In September 1957 the 81-year old Chancellor of the Federal Republic of Germany Konrad Adenauer won a historic third-term in office. His party, the Christian Democratic Union (CDU) managed to increase its share of the vote and win an outright majority in the German parliament (Bundestag). This was a feat that has never been repeated in the history of postwar Germany: although Angela Merkel won a third term in office last Sunday, she fell just short of a parliamentary majority. Still, the similarities between the two elections - in terms of the campaigns that preceded them, the results but also the personalities of the two leaders - are revealing.
Adenauer, a long-serving and highly respected politician of the Catholic Centre party in the 1920s, had built a strong political profile as mayor of Cologne under the Weimar Republic. He was imprisoned by the Nazi regime and was forced to abandon politics altogether, leaving in effective retirement and seclusion. However, in the wake of the German defeat in 1945, at the age of sixty-nine, he rejoined the political fray, building a new centrist party from scratch (CDU, with its Bavarian CSU branch) and emerging as the most suitable candidate to take over the fortunes of the fledgling republic.
Conservative in his social outlook, fiercely anti-communist but with an ability to reach across political and other divides, he promoted the CDU as a dependable, decidedly pro-western, democratic and capitalist but also socially paternalistic catch-all party. His promise of stability, sovereignty for the new Federal Germany, and western cooperation won him the support of an exhausted, humiliated, and insecure German electorate. He worked hard, with the energy of a person half his age, to restore the international profile of the Federal Republic, pass a new democratic constitution (the so-called Basic Law)*, reconstruct the country, and rebuild the shattered German economy.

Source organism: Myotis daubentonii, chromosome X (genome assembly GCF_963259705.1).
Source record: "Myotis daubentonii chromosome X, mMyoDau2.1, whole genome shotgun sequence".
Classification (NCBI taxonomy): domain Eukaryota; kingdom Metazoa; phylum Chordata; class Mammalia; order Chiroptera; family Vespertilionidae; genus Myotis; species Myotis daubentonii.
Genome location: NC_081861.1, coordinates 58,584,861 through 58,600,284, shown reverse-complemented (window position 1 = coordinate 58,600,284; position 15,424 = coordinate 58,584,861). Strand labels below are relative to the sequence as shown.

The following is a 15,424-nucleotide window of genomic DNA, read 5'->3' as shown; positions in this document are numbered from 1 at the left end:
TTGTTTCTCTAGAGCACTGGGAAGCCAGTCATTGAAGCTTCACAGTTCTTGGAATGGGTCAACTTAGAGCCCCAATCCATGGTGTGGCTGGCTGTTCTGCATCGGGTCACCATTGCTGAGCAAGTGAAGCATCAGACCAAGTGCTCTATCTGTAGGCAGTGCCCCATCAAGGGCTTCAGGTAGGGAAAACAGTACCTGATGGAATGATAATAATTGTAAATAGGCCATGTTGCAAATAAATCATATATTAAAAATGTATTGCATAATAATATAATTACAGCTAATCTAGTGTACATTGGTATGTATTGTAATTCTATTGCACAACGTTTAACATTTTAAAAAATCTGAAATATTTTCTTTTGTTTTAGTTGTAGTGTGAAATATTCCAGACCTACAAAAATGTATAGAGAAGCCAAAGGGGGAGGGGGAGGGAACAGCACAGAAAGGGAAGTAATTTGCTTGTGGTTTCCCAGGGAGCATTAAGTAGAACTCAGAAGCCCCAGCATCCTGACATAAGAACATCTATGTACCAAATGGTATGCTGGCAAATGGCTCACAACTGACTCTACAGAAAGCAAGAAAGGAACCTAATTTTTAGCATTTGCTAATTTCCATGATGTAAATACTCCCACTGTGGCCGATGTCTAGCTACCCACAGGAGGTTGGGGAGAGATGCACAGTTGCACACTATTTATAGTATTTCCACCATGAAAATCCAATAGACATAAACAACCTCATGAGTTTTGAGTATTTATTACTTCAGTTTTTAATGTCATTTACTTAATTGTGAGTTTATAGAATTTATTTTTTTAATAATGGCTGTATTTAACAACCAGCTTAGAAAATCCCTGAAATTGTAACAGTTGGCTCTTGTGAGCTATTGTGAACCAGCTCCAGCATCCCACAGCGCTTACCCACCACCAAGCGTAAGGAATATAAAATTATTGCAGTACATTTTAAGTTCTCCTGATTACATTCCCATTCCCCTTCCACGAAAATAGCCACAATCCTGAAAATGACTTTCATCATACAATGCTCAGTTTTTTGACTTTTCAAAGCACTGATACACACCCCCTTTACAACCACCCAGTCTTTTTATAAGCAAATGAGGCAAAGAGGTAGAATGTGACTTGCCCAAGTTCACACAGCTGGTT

For an electorate historically rather averse to change of course in times of stability and relative prosperity, Adenauer represented a reassuring promise of uneventful continuity
Adenauer narrowly won the 1949 elections with 31% of the vote and formed a government with the Free Democrats (FDP) and other smaller parties. Four year later, in the crucial 1953 elections, he campaigned on his record of economic recovery, political stability, and western alignment (in combination with a strong anti-communist rhetoric that targeted the Social Democratic Party, SPD), to win a second term with a significant increase of the CDU's share of the vote to 45%.
By the completion of his second term in 1957 the Federal Republic had been in the middle of an economic boom that had brought near-full employment and a dramatic rise in living standards. It had also restored its full sovereignty, being at the forefront of western alliances (NATO membership) and European co-operation (European Coal and Steel Community, leading to the EEC). Predictably then, the ageing but energetic Adenauer led his party to a third election, with the slogan 'No Experiments. Adenauer". In contrast to 1953, the 1957 campaign was deliberately focused on the personality of the chancellor, as an internationally respected and domestically successful safe pair of hands. Election posters featured his oversized image, portraying him and the CDU as the guarantors of the successful German postwar political and economic record.